The Philippines has protested China’s declaration that a Manila-claimed region in the disputed South China Sea is Chinese territory. China also recently aimed weapons control radar at a Philippine navy ship, the country’s top diplomat said Wednesday.
Philippine Foreign Secretary Teodoro Locsin Jr. said on Twitter that two diplomatic protests were issued over the declaration of the territory to be part of China's southernmost province of Hainan and the pointing of a “radar gun."
The actions were “both violations of international law and Philippine sovereignty,” Locsin said.
China recently announced the establishment of two districts to administer two disputed groups of islands and reefs in the South China Sea to fortify its claim to virtually the entire waterway, among the world’s busiest. One district reportedly covers the Paracel islands and the other has jurisdiction over the Spratlys, the most hotly contested territory in the strategic waters where the Philippines has a presence on at least nine islands and islets and where China has built fortified man-made islands to assert its own claim.
EXPERT WARNS CHINESE ACTIONS PROVOKING INCREASING OUTRAGE
China's recent actions in the South China Sea are a continuation of its more aggressive approach to asserting its territorial claims but are provoking ever more outrage among its Southeast Asian neighbors, says Greg Poling, director of the U.S. Council for Strategic and International Studies' Asia Maritime Transparency Initiative.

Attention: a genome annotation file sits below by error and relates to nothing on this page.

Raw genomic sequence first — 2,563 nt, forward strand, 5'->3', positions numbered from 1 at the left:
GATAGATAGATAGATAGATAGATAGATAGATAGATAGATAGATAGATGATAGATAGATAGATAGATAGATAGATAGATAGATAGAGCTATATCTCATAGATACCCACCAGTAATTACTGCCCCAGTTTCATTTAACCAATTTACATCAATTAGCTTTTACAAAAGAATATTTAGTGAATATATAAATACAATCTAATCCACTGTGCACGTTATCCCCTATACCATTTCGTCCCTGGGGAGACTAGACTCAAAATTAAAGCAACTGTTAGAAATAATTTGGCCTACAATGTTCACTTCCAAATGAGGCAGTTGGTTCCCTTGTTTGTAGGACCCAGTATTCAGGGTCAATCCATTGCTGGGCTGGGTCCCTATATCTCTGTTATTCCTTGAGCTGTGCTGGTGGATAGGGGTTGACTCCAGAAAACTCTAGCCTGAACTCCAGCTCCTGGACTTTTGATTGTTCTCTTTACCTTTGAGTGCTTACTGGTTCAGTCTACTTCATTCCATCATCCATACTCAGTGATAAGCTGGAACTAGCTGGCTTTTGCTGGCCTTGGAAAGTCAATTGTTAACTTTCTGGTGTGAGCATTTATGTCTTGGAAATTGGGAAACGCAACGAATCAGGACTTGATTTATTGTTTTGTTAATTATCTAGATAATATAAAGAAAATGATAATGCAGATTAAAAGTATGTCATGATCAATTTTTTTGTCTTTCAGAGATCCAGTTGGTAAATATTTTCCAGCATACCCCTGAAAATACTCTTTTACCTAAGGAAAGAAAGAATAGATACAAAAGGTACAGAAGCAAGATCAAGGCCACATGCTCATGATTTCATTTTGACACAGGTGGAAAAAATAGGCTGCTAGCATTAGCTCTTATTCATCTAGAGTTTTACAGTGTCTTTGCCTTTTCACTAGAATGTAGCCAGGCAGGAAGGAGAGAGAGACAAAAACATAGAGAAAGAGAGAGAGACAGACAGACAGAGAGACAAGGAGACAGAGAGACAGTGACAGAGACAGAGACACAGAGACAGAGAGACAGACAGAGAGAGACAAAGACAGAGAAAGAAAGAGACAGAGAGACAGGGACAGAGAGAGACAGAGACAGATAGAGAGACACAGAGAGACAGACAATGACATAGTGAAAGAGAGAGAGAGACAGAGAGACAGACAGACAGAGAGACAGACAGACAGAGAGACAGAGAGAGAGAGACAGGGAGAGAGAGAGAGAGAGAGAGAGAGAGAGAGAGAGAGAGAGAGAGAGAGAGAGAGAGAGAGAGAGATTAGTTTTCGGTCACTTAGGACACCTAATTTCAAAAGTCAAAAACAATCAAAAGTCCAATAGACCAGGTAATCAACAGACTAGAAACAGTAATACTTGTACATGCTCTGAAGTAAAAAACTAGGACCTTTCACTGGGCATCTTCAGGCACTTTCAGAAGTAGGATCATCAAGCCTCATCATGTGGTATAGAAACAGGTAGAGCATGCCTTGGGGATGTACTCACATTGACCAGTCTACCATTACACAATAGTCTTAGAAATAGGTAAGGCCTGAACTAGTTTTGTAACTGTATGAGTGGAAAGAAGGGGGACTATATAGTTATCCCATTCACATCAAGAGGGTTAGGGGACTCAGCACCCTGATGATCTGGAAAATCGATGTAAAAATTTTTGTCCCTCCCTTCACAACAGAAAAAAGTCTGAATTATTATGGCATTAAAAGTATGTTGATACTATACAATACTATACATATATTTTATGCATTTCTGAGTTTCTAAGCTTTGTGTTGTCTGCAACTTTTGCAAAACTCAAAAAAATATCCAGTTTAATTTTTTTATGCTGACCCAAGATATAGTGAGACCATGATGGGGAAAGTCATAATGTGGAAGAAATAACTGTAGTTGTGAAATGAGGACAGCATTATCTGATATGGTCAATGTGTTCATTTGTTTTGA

Incidents such as the sinking of a Vietnamese fishing boat in the Paracel island group and the deployment of a Chinese survey ship to Malaysian waters “aren’t exactly new," Poling told The Associated Press in an email.
“But what’s new is the outrage Southeast Asian states feel over seeing this business-as-usual intimidation at a time when they’re struggling with a pandemic that is at least partly Beijing’s fault," Poling wrote.
China’s response to their outcries has been to “double down on nationalism, seemingly in-line with the broader ‘Wolf Warrior' chest-thumping we’re seeing from authorities in Beijing recently," he added in reference to a pair of jingoistic Chinese action films that have become a byword for a muscular Chinese foreign policy.
CHINA SAYS WILL TAKE ‘ALL NECESSARY MEASURES' TO PROTECT SOUTH CHINA SEA INTERESTS
China will take “all necessary measures to firmly safeguard its sovereignty, rights and interests in the South China Sea," the foreign ministry said on Tuesday, amid a growing outcry over actions widely viewed as aggressive and provocative.
Spokesman Geng Shuang told reporters at a daily briefing that China has protested to Vietnam over its issuing of diplomatic notes to the U.N. secretary general since the end of last month asserting its claims and “attempting to deny China’s sovereignty, rights and interests in the region," Geng.
“Any country that attempts to deny China’s sovereignty, rights and interests in the South China Sea in any form and to reinforce their illegal claims is doomed to fail,” said Geng.